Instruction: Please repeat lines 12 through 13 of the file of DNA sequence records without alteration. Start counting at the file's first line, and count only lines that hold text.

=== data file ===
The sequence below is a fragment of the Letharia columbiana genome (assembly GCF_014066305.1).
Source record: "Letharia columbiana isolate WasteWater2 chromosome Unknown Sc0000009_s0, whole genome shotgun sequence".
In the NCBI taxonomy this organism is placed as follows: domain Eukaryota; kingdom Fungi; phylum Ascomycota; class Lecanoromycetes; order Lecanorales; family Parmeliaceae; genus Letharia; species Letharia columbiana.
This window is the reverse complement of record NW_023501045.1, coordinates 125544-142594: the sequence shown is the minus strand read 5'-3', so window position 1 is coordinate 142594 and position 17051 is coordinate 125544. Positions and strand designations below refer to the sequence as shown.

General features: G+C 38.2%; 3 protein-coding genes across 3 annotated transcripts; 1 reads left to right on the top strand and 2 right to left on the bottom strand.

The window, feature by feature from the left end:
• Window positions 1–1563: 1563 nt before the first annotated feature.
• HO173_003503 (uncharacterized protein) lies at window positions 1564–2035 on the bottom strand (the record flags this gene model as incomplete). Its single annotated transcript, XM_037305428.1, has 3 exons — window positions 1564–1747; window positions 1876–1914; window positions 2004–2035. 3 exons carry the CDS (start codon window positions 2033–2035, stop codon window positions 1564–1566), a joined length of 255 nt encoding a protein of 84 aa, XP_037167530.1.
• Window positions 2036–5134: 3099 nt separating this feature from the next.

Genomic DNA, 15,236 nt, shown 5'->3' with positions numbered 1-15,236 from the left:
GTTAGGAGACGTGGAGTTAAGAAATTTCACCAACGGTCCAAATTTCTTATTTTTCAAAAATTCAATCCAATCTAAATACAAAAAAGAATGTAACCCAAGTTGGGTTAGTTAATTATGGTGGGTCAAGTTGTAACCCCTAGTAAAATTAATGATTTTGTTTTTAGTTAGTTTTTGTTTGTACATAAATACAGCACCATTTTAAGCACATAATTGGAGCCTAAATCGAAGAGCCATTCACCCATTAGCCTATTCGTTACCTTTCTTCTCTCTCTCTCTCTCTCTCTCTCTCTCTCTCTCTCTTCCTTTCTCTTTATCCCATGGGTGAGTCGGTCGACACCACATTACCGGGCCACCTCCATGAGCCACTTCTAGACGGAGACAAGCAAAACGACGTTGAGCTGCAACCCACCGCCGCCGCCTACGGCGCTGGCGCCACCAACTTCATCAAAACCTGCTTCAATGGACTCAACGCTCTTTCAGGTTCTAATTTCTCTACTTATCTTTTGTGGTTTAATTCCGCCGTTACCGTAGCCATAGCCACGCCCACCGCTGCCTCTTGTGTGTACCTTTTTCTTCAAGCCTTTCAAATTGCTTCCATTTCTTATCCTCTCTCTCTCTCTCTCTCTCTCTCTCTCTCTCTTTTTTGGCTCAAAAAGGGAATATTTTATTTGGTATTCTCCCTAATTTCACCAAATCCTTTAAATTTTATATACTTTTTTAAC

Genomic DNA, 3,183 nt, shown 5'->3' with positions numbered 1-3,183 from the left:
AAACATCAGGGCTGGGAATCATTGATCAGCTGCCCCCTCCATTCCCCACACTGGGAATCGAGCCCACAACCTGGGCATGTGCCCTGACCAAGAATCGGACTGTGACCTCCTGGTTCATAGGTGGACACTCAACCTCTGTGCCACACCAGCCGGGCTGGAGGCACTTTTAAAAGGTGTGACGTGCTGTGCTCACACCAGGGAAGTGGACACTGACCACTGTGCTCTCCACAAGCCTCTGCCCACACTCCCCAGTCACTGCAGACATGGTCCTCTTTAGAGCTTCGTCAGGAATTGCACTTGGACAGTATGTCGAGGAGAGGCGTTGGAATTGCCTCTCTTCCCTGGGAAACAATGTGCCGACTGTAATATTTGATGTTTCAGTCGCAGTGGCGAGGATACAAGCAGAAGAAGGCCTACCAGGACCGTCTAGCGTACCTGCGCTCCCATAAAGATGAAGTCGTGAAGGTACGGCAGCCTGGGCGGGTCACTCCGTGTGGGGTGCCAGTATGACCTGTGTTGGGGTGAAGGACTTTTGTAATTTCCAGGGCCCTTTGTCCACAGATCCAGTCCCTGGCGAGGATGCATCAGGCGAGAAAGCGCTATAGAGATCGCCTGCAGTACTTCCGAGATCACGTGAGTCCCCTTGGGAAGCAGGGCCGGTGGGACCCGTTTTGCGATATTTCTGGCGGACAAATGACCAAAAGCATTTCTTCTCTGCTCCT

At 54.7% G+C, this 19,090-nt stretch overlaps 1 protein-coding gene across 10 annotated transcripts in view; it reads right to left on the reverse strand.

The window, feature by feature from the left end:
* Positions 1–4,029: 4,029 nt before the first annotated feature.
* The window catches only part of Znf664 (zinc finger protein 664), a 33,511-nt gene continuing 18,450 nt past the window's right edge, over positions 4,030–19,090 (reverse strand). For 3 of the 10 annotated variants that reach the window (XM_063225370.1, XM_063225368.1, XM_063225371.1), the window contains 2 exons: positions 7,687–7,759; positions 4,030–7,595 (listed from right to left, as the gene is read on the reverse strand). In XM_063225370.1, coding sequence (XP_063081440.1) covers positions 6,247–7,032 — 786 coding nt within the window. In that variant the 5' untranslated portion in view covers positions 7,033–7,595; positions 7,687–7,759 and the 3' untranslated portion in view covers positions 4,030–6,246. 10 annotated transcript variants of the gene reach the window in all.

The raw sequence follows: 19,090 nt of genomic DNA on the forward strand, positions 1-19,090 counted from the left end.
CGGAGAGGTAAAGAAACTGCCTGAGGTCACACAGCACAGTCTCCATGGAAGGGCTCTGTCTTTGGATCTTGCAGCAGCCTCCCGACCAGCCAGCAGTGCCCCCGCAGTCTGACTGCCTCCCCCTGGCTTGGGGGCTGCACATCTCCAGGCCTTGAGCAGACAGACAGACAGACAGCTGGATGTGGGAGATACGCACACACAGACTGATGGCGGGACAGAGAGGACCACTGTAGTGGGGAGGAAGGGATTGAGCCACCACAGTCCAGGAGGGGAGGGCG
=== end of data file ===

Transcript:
Genomic DNA, 3,183 nt, shown 5'->3' with positions numbered 1-3,183 from the left:
AAACATCAGGGCTGGGAATCATTGATCAGCTGCCCCCTCCATTCCCCACACTGGGAATCGAGCCCACAACCTGGGCATGTGCCCTGACCAAGAATCGGACTGTGACCTCCTGGTTCATAGGTGGACACTCAACCTCTGTGCCACACCAGCCGGGCTGGAGGCACTTTTAAAAGGTGTGACGTGCTGTGCTCACACCAGGGAAGTGGACACTGACCACTGTGCTCTCCACAAGCCTCTGCCCACACTCCCCAGTCACTGCAGACATGGTCCTCTTTAGAGCTTCGTCAGGAATTGCACTTGGACAGTATGTCGAGGAGAGGCGTTGGAATTGCCTCTCTTCCCTGGGAAACAATGTGCCGACTGTAATATTTGATGTTTCAGTCGCAGTGGCGAGGATACAAGCAGAAGAAGGCCTACCAGGACCGTCTAGCGTACCTGCGCTCCCATAAAGATGAAGTCGTGAAGGTACGGCAGCCTGGGCGGGTCACTCCGTGTGGGGTGCCAGTATGACCTGTGTTGGGGTGAAGGACTTTTGTAATTTCCAGGGCCCTTTGTCCACAGATCCAGTCCCTGGCGAGGATGCATCAGGCGAGAAAGCGCTATAGAGATCGCCTGCAGTACTTCCGAGATCACGTGAGTCCCCTTGGGAAGCAGGGCCGGTGGGACCCGTTTTGCGATATTTCTGGCGGACAAATGACCAAAAGCATTTCTTCTCTGCTCCT